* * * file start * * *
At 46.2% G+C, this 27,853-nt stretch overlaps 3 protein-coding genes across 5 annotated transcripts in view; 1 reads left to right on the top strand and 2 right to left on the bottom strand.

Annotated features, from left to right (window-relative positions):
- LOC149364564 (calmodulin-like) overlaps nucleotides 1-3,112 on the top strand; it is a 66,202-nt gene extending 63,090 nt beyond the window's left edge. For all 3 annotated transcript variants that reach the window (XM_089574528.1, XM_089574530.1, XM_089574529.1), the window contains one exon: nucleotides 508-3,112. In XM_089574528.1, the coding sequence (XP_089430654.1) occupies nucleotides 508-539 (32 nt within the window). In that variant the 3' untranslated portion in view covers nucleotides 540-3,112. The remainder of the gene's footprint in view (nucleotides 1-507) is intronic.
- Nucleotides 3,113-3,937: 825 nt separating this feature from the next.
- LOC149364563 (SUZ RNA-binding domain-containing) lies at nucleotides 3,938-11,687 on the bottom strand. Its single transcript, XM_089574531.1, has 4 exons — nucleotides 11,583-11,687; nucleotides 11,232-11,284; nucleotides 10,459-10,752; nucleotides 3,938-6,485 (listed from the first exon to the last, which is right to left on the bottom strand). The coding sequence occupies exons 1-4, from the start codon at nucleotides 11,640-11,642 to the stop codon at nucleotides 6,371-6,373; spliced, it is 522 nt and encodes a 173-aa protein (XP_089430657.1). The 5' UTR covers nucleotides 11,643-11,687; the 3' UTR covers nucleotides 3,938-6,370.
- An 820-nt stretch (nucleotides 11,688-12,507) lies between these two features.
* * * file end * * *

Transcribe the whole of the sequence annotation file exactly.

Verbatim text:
At 46.2% G+C, this 27,853-nt stretch overlaps 3 protein-coding genes across 5 annotated transcripts in view; 1 reads left to right on the top strand and 2 right to left on the bottom strand.

Annotated features, from left to right (window-relative positions):
- LOC149364564 (calmodulin-like) overlaps nucleotides 1-3,112 on the top strand; it is a 66,202-nt gene extending 63,090 nt beyond the window's left edge. For all 3 annotated transcript variants that reach the window (XM_089574528.1, XM_089574530.1, XM_089574529.1), the window contains one exon: nucleotides 508-3,112. In XM_089574528.1, the coding sequence (XP_089430654.1) occupies nucleotides 508-539 (32 nt within the window). In that variant the 3' untranslated portion in view covers nucleotides 540-3,112. The remainder of the gene's footprint in view (nucleotides 1-507) is intronic.
- Nucleotides 3,113-3,937: 825 nt separating this feature from the next.
- LOC149364563 (SUZ RNA-binding domain-containing) lies at nucleotides 3,938-11,687 on the bottom strand. Its single transcript, XM_089574531.1, has 4 exons — nucleotides 11,583-11,687; nucleotides 11,232-11,284; nucleotides 10,459-10,752; nucleotides 3,938-6,485 (listed from the first exon to the last, which is right to left on the bottom strand). The coding sequence occupies exons 1-4, from the start codon at nucleotides 11,640-11,642 to the stop codon at nucleotides 6,371-6,373; spliced, it is 522 nt and encodes a 173-aa protein (XP_089430657.1). The 5' UTR covers nucleotides 11,643-11,687; the 3' UTR covers nucleotides 3,938-6,370.
- An 820-nt stretch (nucleotides 11,688-12,507) lies between these two features.